Feel particularly privileged to see this building as part of heritage week, as it is currently being transformed into apartments so this was last time public will see it in this state. Part my be turned into bar / restaurant so may be back again!
Henry Byer’s stables is an orange building next to Lady’s bridge in the Castlegate area of Sheffield. The front building is already shops / apartments and was originally flats and offices. The distinctive orange bricks give building Belgium flavour but, we found some of the bricks in the building which were made in nearby Huddersfield.
The tour went in the back bit which was built in 1899 by Henry Byer’s for horses. Byers was a race horse trainer. He also had a contract with the railways to provide horses for them. The railways used horses to transport goods etc out or into the stations. As 19th century turned to 20th century horses were used less and less. The 2nd world war triggered major move away from use of horses in this way because so many people learnt to drive during the war and could be drivers to take goods to and from stations. The building is near where Sheffield’s Victoria station used to be hence the railway arches leading up to the Victoria holiday express and by Victoria Quays. As urban land was expensive, to use less land the building was built up rather than far reaching, with ramps between floors to get animals up. Now most cities are left with multi store car parks that echos ramps of former stables. Sheffield may be last place with these stables as another one near Camden Lock’s burnt down about six years ago. Therefore Sheffield’s is a grade 2 listed building and some of ramps will be preserved.
As the building was originally for horses the windows are high up on floors 2 and 3; at head height for horses. There is impressive ceiling height. The ceiling height however, will be lost when the building becomes apartments as the floor will be raised with electrics etc… under the floor and therefore the windows will be a suitable position for people to look out. The windows could not be moved as this is a grade 2 listed building.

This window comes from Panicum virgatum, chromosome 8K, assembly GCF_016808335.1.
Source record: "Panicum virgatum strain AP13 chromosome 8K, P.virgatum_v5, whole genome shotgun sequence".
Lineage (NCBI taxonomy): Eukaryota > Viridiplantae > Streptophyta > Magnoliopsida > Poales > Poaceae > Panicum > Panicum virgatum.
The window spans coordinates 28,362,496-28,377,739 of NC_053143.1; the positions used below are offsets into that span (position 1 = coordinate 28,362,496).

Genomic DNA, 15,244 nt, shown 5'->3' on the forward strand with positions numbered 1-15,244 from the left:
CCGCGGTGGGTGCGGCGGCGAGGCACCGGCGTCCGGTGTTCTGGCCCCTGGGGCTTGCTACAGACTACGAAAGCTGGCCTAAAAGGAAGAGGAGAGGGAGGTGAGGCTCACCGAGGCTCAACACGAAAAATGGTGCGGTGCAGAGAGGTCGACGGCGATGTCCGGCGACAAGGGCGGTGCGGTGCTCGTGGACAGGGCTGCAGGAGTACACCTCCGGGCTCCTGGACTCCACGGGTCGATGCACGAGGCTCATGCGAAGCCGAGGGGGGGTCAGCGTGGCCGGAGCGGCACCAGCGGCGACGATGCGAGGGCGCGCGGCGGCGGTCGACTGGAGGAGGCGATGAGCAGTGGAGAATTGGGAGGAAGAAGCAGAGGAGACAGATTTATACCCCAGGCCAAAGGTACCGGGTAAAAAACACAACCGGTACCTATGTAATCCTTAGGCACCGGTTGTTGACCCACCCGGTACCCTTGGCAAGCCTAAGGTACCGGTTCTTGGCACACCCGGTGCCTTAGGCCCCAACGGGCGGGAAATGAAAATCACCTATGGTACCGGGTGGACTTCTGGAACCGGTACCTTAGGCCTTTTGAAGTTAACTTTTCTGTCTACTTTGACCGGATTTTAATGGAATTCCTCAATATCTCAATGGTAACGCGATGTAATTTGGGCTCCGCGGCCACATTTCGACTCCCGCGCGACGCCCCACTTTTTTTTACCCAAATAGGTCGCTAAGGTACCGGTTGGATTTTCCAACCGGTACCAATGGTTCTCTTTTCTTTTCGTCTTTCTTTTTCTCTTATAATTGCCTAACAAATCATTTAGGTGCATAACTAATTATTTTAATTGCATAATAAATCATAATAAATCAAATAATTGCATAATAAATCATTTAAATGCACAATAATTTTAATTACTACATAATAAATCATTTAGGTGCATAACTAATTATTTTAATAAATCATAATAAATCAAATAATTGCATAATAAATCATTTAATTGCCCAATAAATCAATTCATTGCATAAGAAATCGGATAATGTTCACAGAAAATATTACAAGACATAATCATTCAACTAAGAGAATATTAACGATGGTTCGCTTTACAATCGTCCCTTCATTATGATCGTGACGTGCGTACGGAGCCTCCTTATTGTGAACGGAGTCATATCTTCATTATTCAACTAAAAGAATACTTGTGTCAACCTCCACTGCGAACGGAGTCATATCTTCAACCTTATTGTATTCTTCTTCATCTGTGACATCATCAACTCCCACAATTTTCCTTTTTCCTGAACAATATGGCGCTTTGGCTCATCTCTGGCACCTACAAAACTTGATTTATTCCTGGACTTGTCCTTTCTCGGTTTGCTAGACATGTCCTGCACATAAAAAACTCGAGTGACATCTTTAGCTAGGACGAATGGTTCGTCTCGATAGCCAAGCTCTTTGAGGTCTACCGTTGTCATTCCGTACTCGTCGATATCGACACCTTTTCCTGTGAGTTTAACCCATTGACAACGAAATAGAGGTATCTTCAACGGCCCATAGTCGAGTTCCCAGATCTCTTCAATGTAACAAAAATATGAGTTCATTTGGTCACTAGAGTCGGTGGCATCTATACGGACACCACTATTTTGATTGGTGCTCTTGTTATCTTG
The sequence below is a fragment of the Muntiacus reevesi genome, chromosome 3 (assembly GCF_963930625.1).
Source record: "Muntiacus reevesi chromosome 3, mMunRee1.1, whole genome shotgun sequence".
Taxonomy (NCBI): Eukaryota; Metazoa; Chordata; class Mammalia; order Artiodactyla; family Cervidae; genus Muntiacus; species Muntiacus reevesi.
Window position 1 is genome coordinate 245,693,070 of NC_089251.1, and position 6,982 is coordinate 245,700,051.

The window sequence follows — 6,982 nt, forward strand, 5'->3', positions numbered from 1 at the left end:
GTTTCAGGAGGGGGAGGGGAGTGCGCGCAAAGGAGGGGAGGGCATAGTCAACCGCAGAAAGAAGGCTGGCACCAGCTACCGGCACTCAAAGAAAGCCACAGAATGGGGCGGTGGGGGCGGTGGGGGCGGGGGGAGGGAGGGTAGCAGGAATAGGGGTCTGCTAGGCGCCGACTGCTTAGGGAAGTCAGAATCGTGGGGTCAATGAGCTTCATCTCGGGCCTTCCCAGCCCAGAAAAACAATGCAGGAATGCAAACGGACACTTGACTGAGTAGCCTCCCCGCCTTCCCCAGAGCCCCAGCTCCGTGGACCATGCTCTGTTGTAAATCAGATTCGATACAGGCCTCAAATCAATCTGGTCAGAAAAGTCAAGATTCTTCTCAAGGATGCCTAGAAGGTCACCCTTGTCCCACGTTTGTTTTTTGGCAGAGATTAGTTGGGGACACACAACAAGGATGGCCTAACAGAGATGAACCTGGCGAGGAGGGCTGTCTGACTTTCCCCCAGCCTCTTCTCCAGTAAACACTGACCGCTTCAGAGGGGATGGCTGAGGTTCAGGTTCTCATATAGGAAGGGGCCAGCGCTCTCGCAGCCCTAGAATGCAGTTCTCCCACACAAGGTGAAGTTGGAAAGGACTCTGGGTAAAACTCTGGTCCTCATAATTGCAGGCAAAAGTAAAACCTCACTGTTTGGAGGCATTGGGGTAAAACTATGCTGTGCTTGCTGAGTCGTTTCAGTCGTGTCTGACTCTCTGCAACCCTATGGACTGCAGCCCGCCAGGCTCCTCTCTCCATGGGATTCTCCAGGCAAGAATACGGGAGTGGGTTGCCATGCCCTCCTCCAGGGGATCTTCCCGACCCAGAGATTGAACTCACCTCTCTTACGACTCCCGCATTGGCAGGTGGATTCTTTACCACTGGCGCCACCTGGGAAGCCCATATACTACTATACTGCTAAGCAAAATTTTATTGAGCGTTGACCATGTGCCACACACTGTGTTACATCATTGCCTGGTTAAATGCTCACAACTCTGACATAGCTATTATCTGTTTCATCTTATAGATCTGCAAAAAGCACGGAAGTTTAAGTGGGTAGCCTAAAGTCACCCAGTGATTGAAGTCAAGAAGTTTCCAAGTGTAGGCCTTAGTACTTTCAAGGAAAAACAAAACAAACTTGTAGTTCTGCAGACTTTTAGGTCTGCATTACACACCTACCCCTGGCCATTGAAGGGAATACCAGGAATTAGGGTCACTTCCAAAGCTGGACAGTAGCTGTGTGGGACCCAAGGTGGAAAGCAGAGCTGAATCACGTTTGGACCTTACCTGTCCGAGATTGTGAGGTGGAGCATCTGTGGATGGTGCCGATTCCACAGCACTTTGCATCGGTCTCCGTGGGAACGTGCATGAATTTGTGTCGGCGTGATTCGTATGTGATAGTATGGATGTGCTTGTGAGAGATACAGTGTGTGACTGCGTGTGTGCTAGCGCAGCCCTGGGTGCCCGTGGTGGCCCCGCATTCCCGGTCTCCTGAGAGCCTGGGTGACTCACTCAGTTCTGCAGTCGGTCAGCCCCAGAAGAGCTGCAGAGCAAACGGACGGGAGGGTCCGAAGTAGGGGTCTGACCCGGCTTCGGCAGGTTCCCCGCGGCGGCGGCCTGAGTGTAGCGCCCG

The top floor used to be a hay loft. It feels like a barn conversion with the exposed rafters. There is likely to be two apartments up there, both benefiting from the addition of veluxes and one having a fantastic large arch window.
On the tour we learnt how during World War One horses were required for war work. Therefore to keep businesses going, animals from circuses who were struggling to survive due to war time austerity, weee employed. Thomas Ward, who collected scrap metal to be reused by steel works recruited Lizzie the elephant and she was stabbed in the Henry Byer’s stables. . Lizzie was inspiration for the 2016 Sheffield elephant trail. Less well known is that another business (which a lady on your knew), recruited two camels. I think they would be good inspiration for a future Sheffield trial!
Between wars the building became a Batchlors factory that made mushy peas, from peas bought in from Lincolnshire farms by the railway. In late 1930s it became a furniture shop; Hancock and Lants and remained as such for decades until the recent spell of building being unused.
Another animal that has resided in the building are dogs. Originally the basements was used as a dog home. From this part of s building we could see out to Lady’s bridge and the river Don. Potentially this area will become seating for a bar; I can imagine sitting there in the sun (like it was today), with a beer in hand. From the basement could see out to the Tap and Barrel pub; which has apparently been bought by the organisers of Peddlers market. Additionally we were told the old gents toilets over the next bridge along to Lady’s bridge, is to to be turned into a bar called Two Rivers as it is above where River Sheaf meets the River Don. We also learnt that the roadworks around the building is to pedestrianise opposite of river to the stable and also add planting similar to that around neighbouring cities buildings. The plants will help prevent flooding. Additionally I think they will improve look of area and bring more people into Castlegate and Victoria Quay’s. Potentially as in other cities the Quays may become vibrant area for night life; with a more aesthetically pleasing route to the city than trudging round the market area which felt dark inhospitable at night. As part of the Heritage week, the Old Town hall opposite Wikos has a tour tomorrow, there are tours of grain stores in the Quays (in addition to open days throughout city). During day Saturday, Victoria Quays will be focus of Castlegate festival.
Collage shows few photos from the tour; there is more on Wonderwall360 instragram.